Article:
posted by ubiquity at 1:18 PM on November 5, 2012

Wouldn't the following generalization of "i cut you choose" also work? The cutter cuts a slice he or she thinks is fair. The first chooser either accepts that slice or leaves it for the cutter, taking the rest of the cake but also the obligation to continue the game with the next chooser.

The moving-knife algorithms and the "I cut, you choose" algorithms are what are called "envy-free", in that despite how the players prioritize the various parts of the "cake", nobody is left with a piece of the cake they'd rather trade for someone else's. Your algorithm isn't envy-free, since players 3 through N (player 1 = first cutter, player 2 = first choose) never get a crack at the first slice.

As an example: suppose that there's a delicious-looking frosting rose on the cake. You would give anything to get that particular frosting rose. If it's in the slice cut off by the first cutter, and you're "Player 3", then you won't end up with that frosting rose, and so you envy whoever ended up with it. Thus, it's not an "envy-free" algorithm.
posted by Johnny Assay at 1:55 PM on November 5, 2012 [1 favorite]

Response by poster: Oh, and my problem of the cutter getting screwed over is eliminated if the cutter is a disinterested party who is not getting any cake regardless (gluten-free? diabetic? robot?). That would solve the problem of the cutter getting shafted, so long as you had a cake robot handy.
posted by mskyle at 4:03 PM on November 5, 2012

In the algorithm I learned as a kid, the 'cutter' isn't any special role - anyone can ask for the cutter to stop. That prevents the cutter from getting screwed.
posted by muddgirl at 5:38 PM on November 5, 2012

I think that the cutter can't get shafted. Imagine only three people are splitting the cake, and everyone wants to maximize their share. Then, once the knife has marked out 1/3 of the cake, either of the two non-cutters should call for a cut, since to not do so would allow the other non-cutter to call for a cut, and receive greater than 1/3. The remaining 2/3 will be split between the other two participants by the cut-choose method.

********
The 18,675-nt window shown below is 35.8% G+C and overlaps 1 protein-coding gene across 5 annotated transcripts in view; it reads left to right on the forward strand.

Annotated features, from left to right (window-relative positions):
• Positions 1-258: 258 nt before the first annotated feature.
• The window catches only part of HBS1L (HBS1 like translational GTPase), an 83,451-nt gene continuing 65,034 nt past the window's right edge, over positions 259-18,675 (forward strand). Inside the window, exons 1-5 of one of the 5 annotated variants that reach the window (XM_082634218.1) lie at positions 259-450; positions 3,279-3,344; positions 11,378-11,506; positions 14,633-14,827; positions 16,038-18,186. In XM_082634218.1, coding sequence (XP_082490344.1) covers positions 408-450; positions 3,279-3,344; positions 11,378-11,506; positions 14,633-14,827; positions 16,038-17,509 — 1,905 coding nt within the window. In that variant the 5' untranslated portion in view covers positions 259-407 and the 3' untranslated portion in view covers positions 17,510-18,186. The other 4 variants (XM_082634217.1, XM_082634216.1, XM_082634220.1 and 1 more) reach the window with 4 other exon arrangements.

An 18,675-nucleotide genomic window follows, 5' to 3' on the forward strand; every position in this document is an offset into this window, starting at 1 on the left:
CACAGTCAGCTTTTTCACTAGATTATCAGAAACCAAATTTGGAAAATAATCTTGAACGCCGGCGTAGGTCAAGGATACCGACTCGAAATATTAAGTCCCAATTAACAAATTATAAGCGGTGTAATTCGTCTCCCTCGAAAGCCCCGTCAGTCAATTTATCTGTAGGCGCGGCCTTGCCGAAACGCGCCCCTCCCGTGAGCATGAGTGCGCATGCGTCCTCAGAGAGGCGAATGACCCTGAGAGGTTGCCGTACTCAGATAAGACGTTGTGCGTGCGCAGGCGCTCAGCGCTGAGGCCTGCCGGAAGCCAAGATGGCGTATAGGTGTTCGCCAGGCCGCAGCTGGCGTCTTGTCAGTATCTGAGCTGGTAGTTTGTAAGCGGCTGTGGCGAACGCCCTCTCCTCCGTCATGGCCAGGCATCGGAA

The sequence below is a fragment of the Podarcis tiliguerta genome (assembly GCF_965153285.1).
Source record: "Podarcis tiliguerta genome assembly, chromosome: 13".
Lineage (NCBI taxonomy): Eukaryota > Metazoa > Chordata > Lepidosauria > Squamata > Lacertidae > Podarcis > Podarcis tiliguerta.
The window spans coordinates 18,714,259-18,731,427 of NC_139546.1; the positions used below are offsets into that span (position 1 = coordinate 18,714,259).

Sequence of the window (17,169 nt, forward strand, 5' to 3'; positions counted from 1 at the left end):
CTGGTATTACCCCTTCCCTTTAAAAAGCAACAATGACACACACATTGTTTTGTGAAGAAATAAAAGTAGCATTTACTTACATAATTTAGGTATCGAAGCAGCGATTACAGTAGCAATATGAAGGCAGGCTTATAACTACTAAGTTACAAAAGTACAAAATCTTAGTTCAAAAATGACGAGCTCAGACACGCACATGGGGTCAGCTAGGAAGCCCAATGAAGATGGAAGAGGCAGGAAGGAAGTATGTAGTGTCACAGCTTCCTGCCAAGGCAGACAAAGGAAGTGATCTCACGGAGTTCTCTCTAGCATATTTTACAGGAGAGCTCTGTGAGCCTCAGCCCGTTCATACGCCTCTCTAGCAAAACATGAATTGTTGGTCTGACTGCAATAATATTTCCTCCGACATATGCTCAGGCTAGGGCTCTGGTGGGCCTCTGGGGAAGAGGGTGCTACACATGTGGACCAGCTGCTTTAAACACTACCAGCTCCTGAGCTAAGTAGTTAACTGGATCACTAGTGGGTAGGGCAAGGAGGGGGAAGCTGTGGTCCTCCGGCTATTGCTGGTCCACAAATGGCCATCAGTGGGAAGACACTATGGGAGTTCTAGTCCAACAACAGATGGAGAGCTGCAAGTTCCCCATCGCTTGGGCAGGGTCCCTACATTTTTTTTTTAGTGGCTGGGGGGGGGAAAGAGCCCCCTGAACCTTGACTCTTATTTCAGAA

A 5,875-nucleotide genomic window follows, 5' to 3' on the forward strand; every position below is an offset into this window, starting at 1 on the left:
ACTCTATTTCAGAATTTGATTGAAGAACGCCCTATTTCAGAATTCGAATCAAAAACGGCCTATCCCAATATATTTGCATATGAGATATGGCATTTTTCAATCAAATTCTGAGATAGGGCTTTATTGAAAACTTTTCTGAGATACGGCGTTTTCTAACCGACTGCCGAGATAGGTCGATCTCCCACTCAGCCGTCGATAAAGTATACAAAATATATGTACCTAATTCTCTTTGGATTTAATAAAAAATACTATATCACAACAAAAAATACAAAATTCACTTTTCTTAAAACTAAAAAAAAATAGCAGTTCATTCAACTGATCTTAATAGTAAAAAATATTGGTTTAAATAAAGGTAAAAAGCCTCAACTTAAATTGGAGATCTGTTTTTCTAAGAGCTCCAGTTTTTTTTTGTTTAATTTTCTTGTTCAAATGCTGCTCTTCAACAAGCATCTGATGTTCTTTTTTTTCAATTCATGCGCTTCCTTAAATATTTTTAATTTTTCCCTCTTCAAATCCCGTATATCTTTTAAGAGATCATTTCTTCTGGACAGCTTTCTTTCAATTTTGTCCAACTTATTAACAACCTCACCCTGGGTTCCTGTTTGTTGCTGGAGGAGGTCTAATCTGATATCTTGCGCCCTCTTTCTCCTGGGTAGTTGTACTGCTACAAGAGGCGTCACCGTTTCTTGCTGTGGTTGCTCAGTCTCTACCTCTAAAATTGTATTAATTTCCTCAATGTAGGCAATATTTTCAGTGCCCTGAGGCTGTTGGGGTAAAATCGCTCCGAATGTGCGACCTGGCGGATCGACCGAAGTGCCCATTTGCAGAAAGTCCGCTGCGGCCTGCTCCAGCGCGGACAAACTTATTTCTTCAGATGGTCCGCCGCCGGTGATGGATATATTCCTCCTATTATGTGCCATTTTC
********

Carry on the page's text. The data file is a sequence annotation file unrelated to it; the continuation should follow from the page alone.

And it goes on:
(If people are allowed to collude, then the last two non-cutters can shaft the cutter. They agree to wait to call for a cut until the slice has become very large, and then later divide the monster slice between themselves. Of course, if we are truly in pessimistic game-theory land, there's no incentive for the person who gets the large slice not to shaft their co-conspirator in turn.)

(Now I'm thinking about whether and how cake-slice insurance and a cake derivatives market would (/not) increase the fairness of the scheme.)

If I ever get invited to a libertarian potluck I'm going to bring cupcakes, exactly one per attendee. Socialism with frosting!
posted by dendrochronologizer at 12:45 AM on November 6, 2012 [1 favorite]

In the algorithm I learned as a kid, the 'cutter' isn't any special role - anyone can ask for the cutter to stop. That prevents the cutter from getting screwed.

This sounds right - if the cutter has the same right to call a stop as anyone else, he or she has exactly the same chance as anyone else to get a fair slice of the cake. Collusion between other people wouldn't matter, because colluders can only delay the time at which they claim their slice and have no way to prevent a non-colluder from claiming it at the point where the slice is fair.
posted by A Thousand Baited Hooks at 3:03 AM on November 6, 2012